Tanya and Wendell Berry, for nearly sixty years, have lived on their hillside farm in Port Royal, Kentucky. The two share a deep connection to their local community, hold a deep reverence for the land, and are staunch defenders of agrarian values.
Tanya Berry—an artist and agrarian—has served on the local library board and helped start a group called the Foundation for Excellence in Education, which sponsored lectures and dinners to raise money for special projects for schools and arranged for summer courses taught by local people. In the 1990s, she helped start, served on, and chaired the board of the Baptist Seminary of Kentucky. She has recently published a book of her own photographs titled For the Hog Killing, 1979. The book serves as an ode to the people, animals and land in their community, documenting the traditional neighborly work of killing a hog.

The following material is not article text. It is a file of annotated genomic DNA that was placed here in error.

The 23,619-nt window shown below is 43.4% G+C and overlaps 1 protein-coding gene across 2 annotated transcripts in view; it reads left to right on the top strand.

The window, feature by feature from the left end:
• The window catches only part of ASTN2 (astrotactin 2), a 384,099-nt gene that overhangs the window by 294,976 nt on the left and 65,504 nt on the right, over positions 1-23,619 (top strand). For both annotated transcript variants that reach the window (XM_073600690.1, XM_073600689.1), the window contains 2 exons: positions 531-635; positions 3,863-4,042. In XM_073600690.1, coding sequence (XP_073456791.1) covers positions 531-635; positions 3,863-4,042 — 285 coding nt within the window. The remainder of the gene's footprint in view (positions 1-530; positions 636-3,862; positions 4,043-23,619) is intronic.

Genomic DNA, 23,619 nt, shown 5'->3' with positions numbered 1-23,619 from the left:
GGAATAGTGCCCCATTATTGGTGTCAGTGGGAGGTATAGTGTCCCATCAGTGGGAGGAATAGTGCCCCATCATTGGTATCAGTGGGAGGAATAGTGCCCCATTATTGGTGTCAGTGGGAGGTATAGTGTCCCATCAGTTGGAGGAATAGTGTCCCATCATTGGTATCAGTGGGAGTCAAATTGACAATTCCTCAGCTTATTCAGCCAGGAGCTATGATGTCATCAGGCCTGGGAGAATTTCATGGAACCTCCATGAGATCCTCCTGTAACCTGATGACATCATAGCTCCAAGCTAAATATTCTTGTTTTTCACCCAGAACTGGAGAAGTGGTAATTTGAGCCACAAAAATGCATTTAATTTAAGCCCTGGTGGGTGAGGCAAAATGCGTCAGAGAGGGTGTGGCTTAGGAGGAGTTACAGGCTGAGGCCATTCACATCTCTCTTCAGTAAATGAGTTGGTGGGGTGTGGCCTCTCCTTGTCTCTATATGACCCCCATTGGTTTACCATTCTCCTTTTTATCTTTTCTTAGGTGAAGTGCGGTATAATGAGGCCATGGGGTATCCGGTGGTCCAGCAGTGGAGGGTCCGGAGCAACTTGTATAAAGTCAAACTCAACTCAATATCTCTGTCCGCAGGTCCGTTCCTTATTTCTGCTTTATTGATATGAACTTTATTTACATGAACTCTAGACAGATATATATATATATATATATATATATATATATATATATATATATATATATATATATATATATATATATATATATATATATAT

Her husband, Wendell Berry, is a poet, novelist and environmentalist. He is the author of over 50 books of poetry, fiction, and essays. His poetry celebrates the holiness of life and everyday miracles often taken for granted. In 2016, Berry was awarded the Ivan Sandrof Lifetime Achievement Award by the National Books Critics Circle. In 2010, Barack Obama awarded him with the National Humanities Medal. Berry’s other honors include the T.S. Eliot Prize, the Aiken Taylor Award for poetry, the John Hay Award of the Orion Society, and the Richard C. Holbrooke Distinguished Achievement Award of the Dayton Literary Peace Prize. He has taught at New York University and at the University of Kentucky. Among his honors and awards are fellowships from the Guggenheim and Rockefeller Foundations, a Lannan Foundation Award, and a grant from the National Endowment for the Arts.